"It is well settled that although concert is lacking, the separate and individual acts of negligence of several persons, if the acts are combined to produce directly a single injury, each defendant is responsible for the entire result, even though a defendant's act of negligence alone might not have caused the injury. Garrett v. Haworth, 183 Okl. 569, 83 P.2d 822."

¶24 In City of Okmulgee v. Hemphill, 183 Okl. 450, 83 P.2d 189, the court said:

"1. The proximate cause of an injury must be the efficient cause which sets in motion the chain of circumstances leading to the injury; if the negligence complained of merely furnishes a condition by which the injury was made possible and a subsequent independent act caused the injury, the existence of such condition is not the proximate cause of the injury.

"2. Where several causes producing an injury are concurrent and each is an efficient cause without which the injury would not have happened, the injury may be attributed to all or any of the causes.

"3. Concurrent causes are causes acting contemporaneously and which together cause the injury, which injury would not have resulted in the absence of either."

¶25 Who may say, but the triers of fact, what are the causes producing an injury?

¶26 Herein, under an hypothesis that the defendants Wilson's driver was guilty of negligence only in that the Wilson truck was driven to the left side of the center of the highway and into the path of the oncoming plaintiff vehicle, then it might be said that the defendant Andrews' act in slowing his automobile merely created a condition that the Wilson driver acted upon and that it was this subsequent independent act of the defendant Wilson's driver that caused the injury to the plaintiff.

¶27 On the other hand, under testimony that plaintiff's approaching vehicle was in full view and that the defendant Andrews suddenly slowed his automobile and without warning of his intent to do so to the driver of Wilson's truck known to be following, and that the Wilson truck was then being driven at such speed and proximity to the automobile that it could not be stopped in the assured clear distance ahead, the evidence appears sufficient to warrant a finding of concurring and contemporaneous acts of negligence causing injury to the plaintiff; that in the circumstance the plaintiff's injuries were but a natural and probable consequence of these concurring wrongful acts of the defendants, and which reasonably should have been foreseen by the defendants. We find there was evidence sufficient to sustain the jury's finding that negligence of the defendants concurred as the proximate cause of the damages suffered by the plaintiff.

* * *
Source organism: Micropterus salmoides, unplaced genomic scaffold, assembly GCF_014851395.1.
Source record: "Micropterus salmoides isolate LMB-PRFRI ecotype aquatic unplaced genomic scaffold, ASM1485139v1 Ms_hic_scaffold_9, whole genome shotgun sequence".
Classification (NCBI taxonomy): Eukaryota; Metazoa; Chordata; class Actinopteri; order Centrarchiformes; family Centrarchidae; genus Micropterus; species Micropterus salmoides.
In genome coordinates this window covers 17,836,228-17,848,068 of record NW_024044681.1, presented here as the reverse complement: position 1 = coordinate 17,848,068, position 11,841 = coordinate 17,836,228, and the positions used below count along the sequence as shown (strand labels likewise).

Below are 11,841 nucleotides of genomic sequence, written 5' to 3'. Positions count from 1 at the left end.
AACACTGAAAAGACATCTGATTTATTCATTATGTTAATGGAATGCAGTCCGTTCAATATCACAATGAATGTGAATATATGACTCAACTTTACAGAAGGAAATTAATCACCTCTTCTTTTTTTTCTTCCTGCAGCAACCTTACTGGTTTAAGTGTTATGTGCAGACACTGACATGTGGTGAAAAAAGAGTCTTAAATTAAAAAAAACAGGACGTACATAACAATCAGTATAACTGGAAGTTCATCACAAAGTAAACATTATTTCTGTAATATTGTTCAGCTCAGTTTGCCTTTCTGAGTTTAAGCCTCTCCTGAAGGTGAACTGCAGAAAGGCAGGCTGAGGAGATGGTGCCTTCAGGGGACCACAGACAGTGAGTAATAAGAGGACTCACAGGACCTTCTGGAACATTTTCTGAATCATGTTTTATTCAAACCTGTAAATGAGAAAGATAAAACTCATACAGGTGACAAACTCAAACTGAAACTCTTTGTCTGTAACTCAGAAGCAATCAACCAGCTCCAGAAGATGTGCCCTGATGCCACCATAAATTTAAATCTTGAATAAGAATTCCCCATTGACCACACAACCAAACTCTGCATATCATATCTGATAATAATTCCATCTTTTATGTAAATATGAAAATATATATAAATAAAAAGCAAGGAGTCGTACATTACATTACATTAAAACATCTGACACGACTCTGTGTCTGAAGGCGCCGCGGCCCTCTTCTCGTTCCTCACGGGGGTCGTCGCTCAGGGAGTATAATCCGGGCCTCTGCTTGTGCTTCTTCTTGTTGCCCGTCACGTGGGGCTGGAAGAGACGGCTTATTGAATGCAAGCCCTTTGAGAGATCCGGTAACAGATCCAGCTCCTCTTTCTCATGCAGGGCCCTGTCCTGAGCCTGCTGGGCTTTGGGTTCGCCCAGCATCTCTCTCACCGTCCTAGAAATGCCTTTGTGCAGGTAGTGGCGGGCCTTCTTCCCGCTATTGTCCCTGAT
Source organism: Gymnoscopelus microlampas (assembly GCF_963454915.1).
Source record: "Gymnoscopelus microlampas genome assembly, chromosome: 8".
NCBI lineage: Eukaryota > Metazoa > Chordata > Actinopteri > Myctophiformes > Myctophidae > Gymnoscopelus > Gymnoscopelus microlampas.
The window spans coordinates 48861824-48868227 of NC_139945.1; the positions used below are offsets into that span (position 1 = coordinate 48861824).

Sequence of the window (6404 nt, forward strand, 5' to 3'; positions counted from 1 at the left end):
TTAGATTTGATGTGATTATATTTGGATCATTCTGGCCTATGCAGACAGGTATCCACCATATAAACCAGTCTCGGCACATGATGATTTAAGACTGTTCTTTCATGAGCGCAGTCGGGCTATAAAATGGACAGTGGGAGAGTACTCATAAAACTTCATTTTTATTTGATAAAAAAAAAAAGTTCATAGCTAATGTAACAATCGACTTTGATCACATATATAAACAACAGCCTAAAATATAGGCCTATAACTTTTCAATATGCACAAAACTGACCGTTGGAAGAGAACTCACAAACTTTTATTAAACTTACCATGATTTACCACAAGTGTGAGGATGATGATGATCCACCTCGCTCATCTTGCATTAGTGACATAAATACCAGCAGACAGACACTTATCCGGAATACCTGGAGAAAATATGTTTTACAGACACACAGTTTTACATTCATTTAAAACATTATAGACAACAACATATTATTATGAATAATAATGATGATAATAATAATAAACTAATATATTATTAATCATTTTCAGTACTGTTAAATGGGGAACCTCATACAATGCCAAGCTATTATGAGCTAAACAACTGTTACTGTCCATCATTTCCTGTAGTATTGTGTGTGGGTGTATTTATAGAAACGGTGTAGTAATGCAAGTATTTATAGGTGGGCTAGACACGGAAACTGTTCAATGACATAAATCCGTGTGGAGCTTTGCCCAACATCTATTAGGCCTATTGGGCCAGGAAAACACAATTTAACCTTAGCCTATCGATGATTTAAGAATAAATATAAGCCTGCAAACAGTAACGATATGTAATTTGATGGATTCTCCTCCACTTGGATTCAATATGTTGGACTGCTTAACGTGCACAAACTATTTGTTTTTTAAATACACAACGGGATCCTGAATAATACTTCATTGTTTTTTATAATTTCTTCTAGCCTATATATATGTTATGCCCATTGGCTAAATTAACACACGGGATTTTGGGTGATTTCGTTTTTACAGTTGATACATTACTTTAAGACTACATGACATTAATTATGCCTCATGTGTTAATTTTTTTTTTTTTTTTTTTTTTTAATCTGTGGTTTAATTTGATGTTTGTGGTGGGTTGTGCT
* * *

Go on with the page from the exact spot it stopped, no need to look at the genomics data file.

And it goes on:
¶28 The defendant Andrews complains of the refusal of the trial court of an offer of testimony of a witness that the manager for the defendants Wilson had declared to the witness that the defendants Wilson accepted full and complete responsibility for the happening of the collision involved.

¶29 The witness testified that he had a conversation with a Mr. Turner, manager for defendants Wilson, and thereupon an objection was sustained to any questions as to details of the conversation. The witness had been called by the plaintiff and no inquiry had been made on direct examination as to a conversation between the witness and the said Mr. Turner. We find the objection to the question about details of the conversation was properly sustained on a basis of improper cross-examination.

"`Cross-examination is proper only as to matters brought out on direct examination together, with any question which reasonably tends to explain, contradict, or discredit such testimony.'" Key v. British American Oil Producing Co., 196 Okl. 663, 167 P.2d 657, 661.